All-Women Organization NAIWA Offers A Taste of Cherokee Culture9.6.2018
(Pictured above, Carmaleta Monteith on right presented a Cherokee carved wooden bowl to Marcella LeBeau, a founding member of NAIWA. Photo courtesy of The One Feather.)
If you’ve eaten the amazing food at the annual Cherokee Indian Fair or Qualla Arts and Crafts Open Air Indian Art Market, it’s likely that you’ve interacted with members of the Cherokee Chapter of the North American Indian Women’s Association (NAIWA) who often prepare the fare at large Cherokee events. But NAIWA is so much more than a group of talented cooks. It’s a nonprofit membership, educational, and service organization established in 1970. The focus of activities for the association include education, health, family and community life, leadership, and the preservation of culture.
We spoke with Carmaleta Monteith, NAIWA and EBCI member, about why this organization was founded and how it continues to help preserve and nourish Cherokee culture today. Carmaleta’s mother, Ruth Littlejohn, was one of the founding members of NAIWA from North Carolina, and Carmaleta herself has been a member since day one.
“The reason that we are so connected to our food is that it is a part of the survival of our culture,” says Carmaleta. “We [serve]...southern Appalachian dishes such as fried chicken, cabbage, beans, hominy, and potatoes. The one traditional food that we include with the meals is bean bread. Without bean bread, you do not have a Cherokee meal. Meals are a successful fundraiser and with our reputation, we are good cooks. Occasionally for educational events, we do serve samples with native greens, venison, mushrooms, berry dishes, etc.”
Who can be a Member?
Carmaleta says that in 1970, The Bureau of Indian Affairs assisted the Cooperative Extension Service of the U.S. Department of Agriculture to determine and select the best qualified community leaders to represent the Indian people in a National Seminar for American Indian Women, which was held August 2–8, 1970 at the Colorado State University, Fort Collins, Colorado. The Country Women’s Council and the Associated Country Women of the World provided funding for 50 delegates to participate in the Seminar, which would focus attention on the role and influence of Indian Women in community leadership.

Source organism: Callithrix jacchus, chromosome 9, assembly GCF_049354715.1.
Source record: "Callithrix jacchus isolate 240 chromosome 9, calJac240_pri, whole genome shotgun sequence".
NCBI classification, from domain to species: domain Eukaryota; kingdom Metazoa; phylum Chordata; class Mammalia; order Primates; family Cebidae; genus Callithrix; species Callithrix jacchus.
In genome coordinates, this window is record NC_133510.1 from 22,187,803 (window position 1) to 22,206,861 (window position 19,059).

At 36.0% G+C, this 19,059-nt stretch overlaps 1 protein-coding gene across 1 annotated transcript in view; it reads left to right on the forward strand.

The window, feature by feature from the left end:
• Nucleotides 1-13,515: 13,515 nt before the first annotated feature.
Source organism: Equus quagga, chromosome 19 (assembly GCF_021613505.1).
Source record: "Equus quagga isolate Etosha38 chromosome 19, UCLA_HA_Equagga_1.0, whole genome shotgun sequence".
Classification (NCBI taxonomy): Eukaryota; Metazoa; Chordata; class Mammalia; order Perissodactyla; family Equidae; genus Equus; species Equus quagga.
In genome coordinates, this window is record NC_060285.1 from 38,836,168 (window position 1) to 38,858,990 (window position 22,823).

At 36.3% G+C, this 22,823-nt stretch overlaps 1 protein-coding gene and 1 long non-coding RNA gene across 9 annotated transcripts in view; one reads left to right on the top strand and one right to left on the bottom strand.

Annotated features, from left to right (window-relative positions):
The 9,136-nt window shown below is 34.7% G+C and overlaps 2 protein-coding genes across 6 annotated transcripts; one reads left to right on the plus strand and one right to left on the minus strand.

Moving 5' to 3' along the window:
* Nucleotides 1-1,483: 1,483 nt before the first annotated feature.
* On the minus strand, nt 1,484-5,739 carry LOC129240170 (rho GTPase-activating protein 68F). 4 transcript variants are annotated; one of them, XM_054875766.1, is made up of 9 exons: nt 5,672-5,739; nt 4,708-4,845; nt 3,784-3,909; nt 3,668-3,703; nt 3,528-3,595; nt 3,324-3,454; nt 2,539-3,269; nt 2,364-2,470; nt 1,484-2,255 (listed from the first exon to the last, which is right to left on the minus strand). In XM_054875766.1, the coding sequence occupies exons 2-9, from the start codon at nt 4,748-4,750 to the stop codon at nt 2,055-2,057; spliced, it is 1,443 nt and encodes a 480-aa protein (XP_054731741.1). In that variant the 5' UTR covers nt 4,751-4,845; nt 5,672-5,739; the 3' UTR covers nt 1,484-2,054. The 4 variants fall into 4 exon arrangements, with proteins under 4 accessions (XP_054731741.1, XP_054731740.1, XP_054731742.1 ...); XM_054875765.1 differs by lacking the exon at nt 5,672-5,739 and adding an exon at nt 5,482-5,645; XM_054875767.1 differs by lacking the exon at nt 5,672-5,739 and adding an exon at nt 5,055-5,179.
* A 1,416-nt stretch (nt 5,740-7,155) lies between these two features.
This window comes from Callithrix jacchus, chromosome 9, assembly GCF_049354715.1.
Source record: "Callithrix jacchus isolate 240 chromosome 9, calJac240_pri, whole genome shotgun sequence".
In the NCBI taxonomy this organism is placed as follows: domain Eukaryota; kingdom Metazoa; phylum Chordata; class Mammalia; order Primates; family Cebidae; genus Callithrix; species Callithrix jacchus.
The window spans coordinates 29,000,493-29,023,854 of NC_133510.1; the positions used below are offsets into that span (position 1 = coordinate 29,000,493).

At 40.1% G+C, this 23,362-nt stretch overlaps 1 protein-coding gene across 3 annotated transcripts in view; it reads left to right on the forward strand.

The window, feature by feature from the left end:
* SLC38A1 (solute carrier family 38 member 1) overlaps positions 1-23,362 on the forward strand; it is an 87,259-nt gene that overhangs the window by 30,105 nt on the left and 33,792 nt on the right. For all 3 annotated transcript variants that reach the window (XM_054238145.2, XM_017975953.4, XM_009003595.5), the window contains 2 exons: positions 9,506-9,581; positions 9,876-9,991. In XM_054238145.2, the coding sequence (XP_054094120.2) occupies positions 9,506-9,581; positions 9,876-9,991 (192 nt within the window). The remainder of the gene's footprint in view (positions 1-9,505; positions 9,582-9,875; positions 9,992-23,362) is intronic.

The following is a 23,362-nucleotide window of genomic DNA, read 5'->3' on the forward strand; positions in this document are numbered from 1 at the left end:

NAIWA membership is open to any American Indian or Alaska Native or Canadian woman, 18 years and older, who is officially identified as a member of a federally recognized Indian tribe/nation, and who shares the mission of NAIWA.
NAIWA’s Annual Conference
NAIWA is organized from a representational standpoint into six areas throughout the United States of America and Canada, where annual conferences are held on a rotating basis to provide Indian women all over the country with an equal opportunity to make their voices heard. “The national conference helps us fulfill our purposes and it takes us to other Indian communities so we can learn about and appreciate their cultures,” says Carmaleta. In summer 2018, Cherokee, NC, hosted the conference for the eighth time, with the theme “Planning for the Future of the Seventh Generation.”
Ruth Littlejohn and Ethelene Conseen represented the Eastern Band of Cherokee Indians at the first seminar in Colorado with the theme “Indian Women Plan for the Seventies.” Because she had two young sons to care for, Carmaleta didn’t become an active participant of NAIWA until 1977 (although she was a member since 1970). Her mother Ruth only missed one national conference—in 1990 when she died of cancer. Carmaleta, too, only missed that one conference since 1977. “I feel as if I am continuing the work my mother helped to start,” she says.
For the inaugural seminar, the general objectives were to provide an opportunity for American Indian women leaders to get acquainted and give attention to the opportunities and needs of Indian Communities; to expand the understanding of what constitutes an adequate desirable community, and to generate an interest in assuming leadership to promote better communities for a more enriched life for Indian families.
That first year, Indian women from 23 states, from Alaska to Wyoming, representing 65 Indian communities across the nation, attended the seminar. State chapters and local chapters within the states were established to further the work of the association. Carmaleta says, “The most active chapters are in South Dakota, New York, North Carolina, Oklahoma, Arizona, and New Mexico.”
Support NAIWA at the Cherokee Indian Fair
NAIWA has representation at many events around Cherokee with Qualla Arts & Crafts Mutual, the Museum of the Cherokee Indian, Western Carolina University, Cherokee Central Schools, and visiting school groups. Autumn is an especially busy season for the Cherokee Chapter of NAIWA as October 2–6 brings the annual Cherokee Indian Fair. NAIWA members will be selling fair food favorites, including burgers, hot dogs, and popcorn. See you there!